And in the four months since, the public has clearly lost faith in the Nick Saban Football Machine.

After starting as a 29.5-point favorite, Alabama has been downgraded… to a 28.5-point favorite, according to lines released by Bet Online.

Other lines of note:

  • UCF (-20.5) at Connecticut
  • Northwestern (+4.5) at Purdue
  • Colorado (-6) vs. Colorado State (at Denver)
  • San Diego State (+14.5) at Stanford
  • Florida Atlantic (+23) at Oklahoma
  • Oregon State (+38) at Ohio State
  • Texas (-10.5) at Maryland
  • Boise State (-10.5) at Troy
  • Arizona (-14) vs. BYU (at Phoenix)
  • Auburn (-3.5) vs. Washington (at Atlanta)
  • Ole Miss (-1.5) vs. Texas Tech (at Houston)
  • West Virginia (-7) vs. Tennessee (at Charlotte)
  • North Carolina (+6) at California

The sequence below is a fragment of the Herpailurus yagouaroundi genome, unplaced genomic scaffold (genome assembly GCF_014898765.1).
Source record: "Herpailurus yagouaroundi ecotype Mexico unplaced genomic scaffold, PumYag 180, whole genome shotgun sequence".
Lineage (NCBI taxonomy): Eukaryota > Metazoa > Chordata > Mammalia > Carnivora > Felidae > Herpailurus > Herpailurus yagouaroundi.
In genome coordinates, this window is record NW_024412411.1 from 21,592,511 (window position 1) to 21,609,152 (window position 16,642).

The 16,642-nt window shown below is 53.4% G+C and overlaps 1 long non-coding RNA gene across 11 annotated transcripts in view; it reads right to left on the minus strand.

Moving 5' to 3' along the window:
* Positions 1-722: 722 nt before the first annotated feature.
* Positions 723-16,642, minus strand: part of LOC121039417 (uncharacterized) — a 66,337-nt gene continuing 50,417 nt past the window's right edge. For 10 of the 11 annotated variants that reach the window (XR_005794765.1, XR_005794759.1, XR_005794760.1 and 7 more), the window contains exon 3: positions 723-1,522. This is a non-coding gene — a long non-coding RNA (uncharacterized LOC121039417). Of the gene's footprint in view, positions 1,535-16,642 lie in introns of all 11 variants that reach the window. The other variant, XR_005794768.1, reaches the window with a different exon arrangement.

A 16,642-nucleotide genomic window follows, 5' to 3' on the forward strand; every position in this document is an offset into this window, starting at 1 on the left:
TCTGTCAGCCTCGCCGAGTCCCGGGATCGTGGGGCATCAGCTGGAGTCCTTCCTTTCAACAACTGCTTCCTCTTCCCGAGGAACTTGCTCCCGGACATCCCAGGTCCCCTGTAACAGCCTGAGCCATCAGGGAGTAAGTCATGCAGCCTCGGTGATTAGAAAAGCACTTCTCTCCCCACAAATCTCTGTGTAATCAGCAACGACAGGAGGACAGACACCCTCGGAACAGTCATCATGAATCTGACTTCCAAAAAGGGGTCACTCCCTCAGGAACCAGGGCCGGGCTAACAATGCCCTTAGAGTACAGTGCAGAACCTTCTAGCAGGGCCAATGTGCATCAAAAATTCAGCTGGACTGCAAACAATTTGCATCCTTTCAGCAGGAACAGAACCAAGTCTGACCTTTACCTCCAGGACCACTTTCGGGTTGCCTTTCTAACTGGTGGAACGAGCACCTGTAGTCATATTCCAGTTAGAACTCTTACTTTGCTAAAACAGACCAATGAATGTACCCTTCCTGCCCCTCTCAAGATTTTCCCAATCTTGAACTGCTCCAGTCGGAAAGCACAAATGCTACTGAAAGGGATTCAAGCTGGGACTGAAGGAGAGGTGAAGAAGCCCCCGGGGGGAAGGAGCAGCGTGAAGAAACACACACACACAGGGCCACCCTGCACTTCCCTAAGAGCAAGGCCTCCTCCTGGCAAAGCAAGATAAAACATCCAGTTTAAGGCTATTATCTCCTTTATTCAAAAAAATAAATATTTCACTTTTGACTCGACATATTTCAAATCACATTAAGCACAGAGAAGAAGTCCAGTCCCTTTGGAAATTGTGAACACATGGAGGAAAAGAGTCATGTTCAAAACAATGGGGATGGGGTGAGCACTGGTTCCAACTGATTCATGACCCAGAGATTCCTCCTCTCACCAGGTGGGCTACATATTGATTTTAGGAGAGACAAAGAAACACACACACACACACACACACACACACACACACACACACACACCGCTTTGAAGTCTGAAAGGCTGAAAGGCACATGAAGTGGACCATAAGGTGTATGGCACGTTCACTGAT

• Michigan (+2) at Notre Dame
  • Alabama (-28.5) vs. Louisville (at Orlando)
  • Miami (-3) vs. LSU (at Dallas)
  • Virginia Tech (+6.5) at Florida State

Check out the entire list of lines here.

Royal Wedding barely beats CFP title game in TV ratings

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In case you didn’t already know, allow me to be the first to tell you there was a Royal Wedding over the weekend. The audience interested in watching Prince Harry wed Meghan Markel had next to nothing in common with those interested in watching Alabama and Georgia play football, but it turns out the two groups are nearly the exact same size.

According to a tweet by Front Office Sports, the Royal Wedding stands as the eighth most popular viewing spectacle of 2018 to date at 29.2 million viewers, just edging out the College Football Playoff Championship’s 28.4 million viewers.

Another similar dynamic played out when This Is Us‘s finale (on NBC!) nudged out Georgia’ Rose Bowl comeback over Oklahoma — 27 million to 26.9 million — for the No. 12 spot to date.

The good news here is that there shouldn’t be another Royal Wedding for, oh, another 25 years or so, so the 2019 CFP title game should have less competition for the No. 8 spot moving forward.